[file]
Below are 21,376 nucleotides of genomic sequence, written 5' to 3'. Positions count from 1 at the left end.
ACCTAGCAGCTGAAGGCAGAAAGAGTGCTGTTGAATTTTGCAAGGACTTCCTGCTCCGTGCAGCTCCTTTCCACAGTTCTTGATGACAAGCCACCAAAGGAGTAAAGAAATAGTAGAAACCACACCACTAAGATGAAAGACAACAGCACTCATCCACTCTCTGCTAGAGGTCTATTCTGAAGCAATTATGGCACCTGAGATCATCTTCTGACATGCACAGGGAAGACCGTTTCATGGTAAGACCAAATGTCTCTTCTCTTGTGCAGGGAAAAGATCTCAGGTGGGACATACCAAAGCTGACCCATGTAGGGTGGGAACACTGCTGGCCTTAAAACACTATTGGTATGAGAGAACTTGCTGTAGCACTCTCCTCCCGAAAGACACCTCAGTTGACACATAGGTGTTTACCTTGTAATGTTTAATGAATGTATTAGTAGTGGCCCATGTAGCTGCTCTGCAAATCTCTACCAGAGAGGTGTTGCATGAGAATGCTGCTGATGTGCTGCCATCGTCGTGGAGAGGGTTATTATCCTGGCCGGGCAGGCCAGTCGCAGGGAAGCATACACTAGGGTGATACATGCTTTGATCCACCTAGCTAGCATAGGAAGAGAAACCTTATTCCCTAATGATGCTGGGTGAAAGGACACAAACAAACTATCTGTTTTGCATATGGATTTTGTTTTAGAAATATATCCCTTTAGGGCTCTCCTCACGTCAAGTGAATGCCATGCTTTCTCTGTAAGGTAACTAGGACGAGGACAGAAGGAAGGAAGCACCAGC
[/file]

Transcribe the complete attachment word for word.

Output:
Below are 21,376 nucleotides of genomic sequence, written 5' to 3'. Positions count from 1 at the left end.
ACCTAGCAGCTGAAGGCAGAAAGAGTGCTGTTGAATTTTGCAAGGACTTCCTGCTCCGTGCAGCTCCTTTCCACAGTTCTTGATGACAAGCCACCAAAGGAGTAAAGAAATAGTAGAAACCACACCACTAAGATGAAAGACAACAGCACTCATCCACTCTCTGCTAGAGGTCTATTCTGAAGCAATTATGGCACCTGAGATCATCTTCTGACATGCACAGGGAAGACCGTTTCATGGTAAGACCAAATGTCTCTTCTCTTGTGCAGGGAAAAGATCTCAGGTGGGACATACCAAAGCTGACCCATGTAGGGTGGGAACACTGCTGGCCTTAAAACACTATTGGTATGAGAGAACTTGCTGTAGCACTCTCCTCCCGAAAGACACCTCAGTTGACACATAGGTGTTTACCTTGTAATGTTTAATGAATGTATTAGTAGTGGCCCATGTAGCTGCTCTGCAAATCTCTACCAGAGAGGTGTTGCATGAGAATGCTGCTGATGTGCTGCCATCGTCGTGGAGAGGGTTATTATCCTGGCCGGGCAGGCCAGTCGCAGGGAAGCATACACTAGGGTGATACATGCTTTGATCCACCTAGCTAGCATAGGAAGAGAAACCTTATTCCCTAATGATGCTGGGTGAAAGGACACAAACAAACTATCTGTTTTGCATATGGATTTTGTTTTAGAAATATATCCCTTTAGGGCTCTCCTCACGTCAAGTGAATGCCATGCTTTCTCTGTAAGGTAACTAGGACGAGGACAGAAGGAAGGAAGCACCAGC